If we look at the speech of Lithuanian President Dalia Grybauskaitė, this is exactly the top priority: “More than ever, the European Union should invest in power links and competitive local manufacturing as it is the only way to reduce dependence on external supplier […] We must work together to ensure lower consumer prices for energy.”

Logically, we can observe much more willingness to promote a united energy environment in Lithuania than in some other countries from “Old Europe” for example. It is not hard to guess that the main reason for Lithuania is the incentive to ensure its national energy security which is currently threatened by high dependence on Russian imports.

This leads us to the question we left aside for a moment: why is truly unified energy policy taking so long in the EU?

If we dare to look into the academic field, we encounter some international relations theories able to provide a plausible explanation of the different level of interest in EU member states. Given the fact, that Lithuania is much more dependent on Russian fuel, this state is ready to invest more (in political terms) to ensure its security more efficiently. The Russian factor for Lithuania is, thus, academically speaking a “policy externality” which pushes the country towards action.

While in Germany, France or the UK, though having tight energy relations with the supplier, they are not so critically dependent on one. Ergo, they produce “negative externalities” for such states like Lithuania or Poland by their bilateral energy relations with the supplier. Each above government can derive benefits from trading with Russia on a bilateral basis, hence, enjoying positive externalities, which do not push them to integration. It is therefore not surprisingly that it is a country dependent on Russian fuels pushing its energy agenda through:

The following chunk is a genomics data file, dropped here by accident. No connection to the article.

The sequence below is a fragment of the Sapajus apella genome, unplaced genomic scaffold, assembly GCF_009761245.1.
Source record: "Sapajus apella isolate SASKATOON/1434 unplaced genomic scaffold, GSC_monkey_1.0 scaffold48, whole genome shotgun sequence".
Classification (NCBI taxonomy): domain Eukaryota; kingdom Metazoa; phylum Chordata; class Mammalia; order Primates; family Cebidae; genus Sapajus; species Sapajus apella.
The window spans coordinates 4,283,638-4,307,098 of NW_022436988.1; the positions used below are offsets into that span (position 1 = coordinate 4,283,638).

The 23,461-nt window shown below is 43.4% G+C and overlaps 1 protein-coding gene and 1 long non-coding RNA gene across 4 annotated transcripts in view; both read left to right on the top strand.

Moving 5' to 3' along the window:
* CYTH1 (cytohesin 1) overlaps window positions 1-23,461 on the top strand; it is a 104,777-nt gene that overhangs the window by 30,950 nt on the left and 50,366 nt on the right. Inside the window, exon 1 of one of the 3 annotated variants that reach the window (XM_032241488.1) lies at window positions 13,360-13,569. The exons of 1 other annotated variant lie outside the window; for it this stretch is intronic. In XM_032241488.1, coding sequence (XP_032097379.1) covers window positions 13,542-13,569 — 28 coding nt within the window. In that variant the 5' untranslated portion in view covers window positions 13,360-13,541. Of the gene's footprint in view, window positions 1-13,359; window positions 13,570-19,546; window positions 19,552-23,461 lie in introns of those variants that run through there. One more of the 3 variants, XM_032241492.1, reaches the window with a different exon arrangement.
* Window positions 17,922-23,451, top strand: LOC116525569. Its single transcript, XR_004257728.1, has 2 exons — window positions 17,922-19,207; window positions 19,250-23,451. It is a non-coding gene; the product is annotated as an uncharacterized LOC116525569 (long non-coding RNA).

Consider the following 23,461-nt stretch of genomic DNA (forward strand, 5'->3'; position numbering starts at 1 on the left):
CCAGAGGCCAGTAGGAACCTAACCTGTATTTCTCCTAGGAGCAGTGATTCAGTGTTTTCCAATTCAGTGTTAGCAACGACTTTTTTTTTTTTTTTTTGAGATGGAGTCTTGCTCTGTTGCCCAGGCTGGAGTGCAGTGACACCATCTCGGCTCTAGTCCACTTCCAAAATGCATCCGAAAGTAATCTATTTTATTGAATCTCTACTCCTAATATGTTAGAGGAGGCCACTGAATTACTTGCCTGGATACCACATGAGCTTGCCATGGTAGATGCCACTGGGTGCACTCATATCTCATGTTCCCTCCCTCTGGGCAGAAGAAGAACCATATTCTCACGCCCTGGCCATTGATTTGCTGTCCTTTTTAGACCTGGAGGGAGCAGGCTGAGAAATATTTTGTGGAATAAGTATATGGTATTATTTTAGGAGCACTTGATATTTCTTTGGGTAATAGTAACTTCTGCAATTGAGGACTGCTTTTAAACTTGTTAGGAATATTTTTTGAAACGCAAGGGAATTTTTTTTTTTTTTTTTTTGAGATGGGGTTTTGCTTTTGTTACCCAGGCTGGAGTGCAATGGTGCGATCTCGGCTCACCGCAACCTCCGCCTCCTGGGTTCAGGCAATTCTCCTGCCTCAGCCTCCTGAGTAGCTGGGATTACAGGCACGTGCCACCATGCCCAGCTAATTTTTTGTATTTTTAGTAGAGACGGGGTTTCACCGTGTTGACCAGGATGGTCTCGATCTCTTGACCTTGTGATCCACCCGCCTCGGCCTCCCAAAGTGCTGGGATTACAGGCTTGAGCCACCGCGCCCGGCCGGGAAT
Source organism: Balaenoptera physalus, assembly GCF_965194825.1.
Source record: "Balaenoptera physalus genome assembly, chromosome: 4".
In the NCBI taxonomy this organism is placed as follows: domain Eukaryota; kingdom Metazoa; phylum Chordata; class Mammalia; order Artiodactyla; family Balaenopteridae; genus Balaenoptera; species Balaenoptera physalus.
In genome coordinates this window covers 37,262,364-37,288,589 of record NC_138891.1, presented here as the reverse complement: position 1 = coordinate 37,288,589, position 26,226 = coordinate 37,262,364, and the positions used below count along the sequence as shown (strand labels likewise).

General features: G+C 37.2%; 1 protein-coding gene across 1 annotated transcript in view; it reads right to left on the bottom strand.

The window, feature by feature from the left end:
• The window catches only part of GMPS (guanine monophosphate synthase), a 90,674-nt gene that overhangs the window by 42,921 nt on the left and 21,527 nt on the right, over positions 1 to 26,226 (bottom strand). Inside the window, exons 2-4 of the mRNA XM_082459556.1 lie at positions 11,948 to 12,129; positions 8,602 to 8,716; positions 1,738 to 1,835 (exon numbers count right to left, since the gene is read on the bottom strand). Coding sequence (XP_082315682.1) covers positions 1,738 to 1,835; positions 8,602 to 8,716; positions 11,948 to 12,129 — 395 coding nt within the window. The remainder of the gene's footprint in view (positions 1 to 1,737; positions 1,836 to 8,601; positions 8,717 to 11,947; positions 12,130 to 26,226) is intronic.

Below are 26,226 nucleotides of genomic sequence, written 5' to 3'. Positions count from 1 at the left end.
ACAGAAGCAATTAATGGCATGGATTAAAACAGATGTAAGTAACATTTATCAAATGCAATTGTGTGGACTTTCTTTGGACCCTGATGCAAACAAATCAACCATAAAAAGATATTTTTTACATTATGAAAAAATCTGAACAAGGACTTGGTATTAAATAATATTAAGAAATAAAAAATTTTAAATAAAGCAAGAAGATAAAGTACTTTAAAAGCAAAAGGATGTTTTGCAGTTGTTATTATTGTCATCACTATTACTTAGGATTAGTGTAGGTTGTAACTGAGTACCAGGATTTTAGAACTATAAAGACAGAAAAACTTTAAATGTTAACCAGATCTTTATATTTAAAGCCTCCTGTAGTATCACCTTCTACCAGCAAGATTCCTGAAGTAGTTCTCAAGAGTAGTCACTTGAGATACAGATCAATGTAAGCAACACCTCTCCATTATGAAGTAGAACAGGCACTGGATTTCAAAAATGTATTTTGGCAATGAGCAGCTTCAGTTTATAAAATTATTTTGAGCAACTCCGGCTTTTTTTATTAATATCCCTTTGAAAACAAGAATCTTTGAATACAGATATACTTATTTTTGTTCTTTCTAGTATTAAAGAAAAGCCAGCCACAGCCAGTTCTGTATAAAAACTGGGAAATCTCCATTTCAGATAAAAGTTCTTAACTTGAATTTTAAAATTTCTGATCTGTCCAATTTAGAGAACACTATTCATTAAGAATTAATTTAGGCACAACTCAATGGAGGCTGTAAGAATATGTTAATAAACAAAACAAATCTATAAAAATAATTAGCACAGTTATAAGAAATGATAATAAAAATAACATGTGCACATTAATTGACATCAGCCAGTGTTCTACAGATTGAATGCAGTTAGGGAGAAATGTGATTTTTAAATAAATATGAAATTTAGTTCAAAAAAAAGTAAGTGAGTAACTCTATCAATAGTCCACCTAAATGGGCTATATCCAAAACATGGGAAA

“Lithuania, as the EU Presidency, will seek for the fastest possible approval by the EU Council of the list of projects of common interest, thus creating all the necessary conditions for more rapid implementation from the beginning of 2014. The European Council agreed that the EU internal energy market must be created by 2014, and after 2015 no energy islands should remain in the EU“, Lithuanian Minister of Energy Jaroslav Neverovič said.

However, luckily Lithuania does not stand alone here, with other member states and the EU institutions sharing the same standpoint. As Günther Oettinger indicated in his speech at the conference: “In the gas sector, one of the priorities is the security of supply. Our aim is that EU member states such as Lithuania and Poland, Romania and Bulgaria gain access to at least two alternative sources of gas. We seek the integration of these countries into the EU, and consequently they should not be dependent on single gas supply from Russia.”

How successful these projects will be; whether financing will be sufficient and, fore and foremost, whether the EU will achieve a truly single energy market in the foreseeable future are the questions to keep an eye on. What is sure, however, is that despite the different levels of interest and the ambiguity of the term “energy security” these 248 projects can add to a sense of common interest, abandoning national borders while building EU energy infrastructure.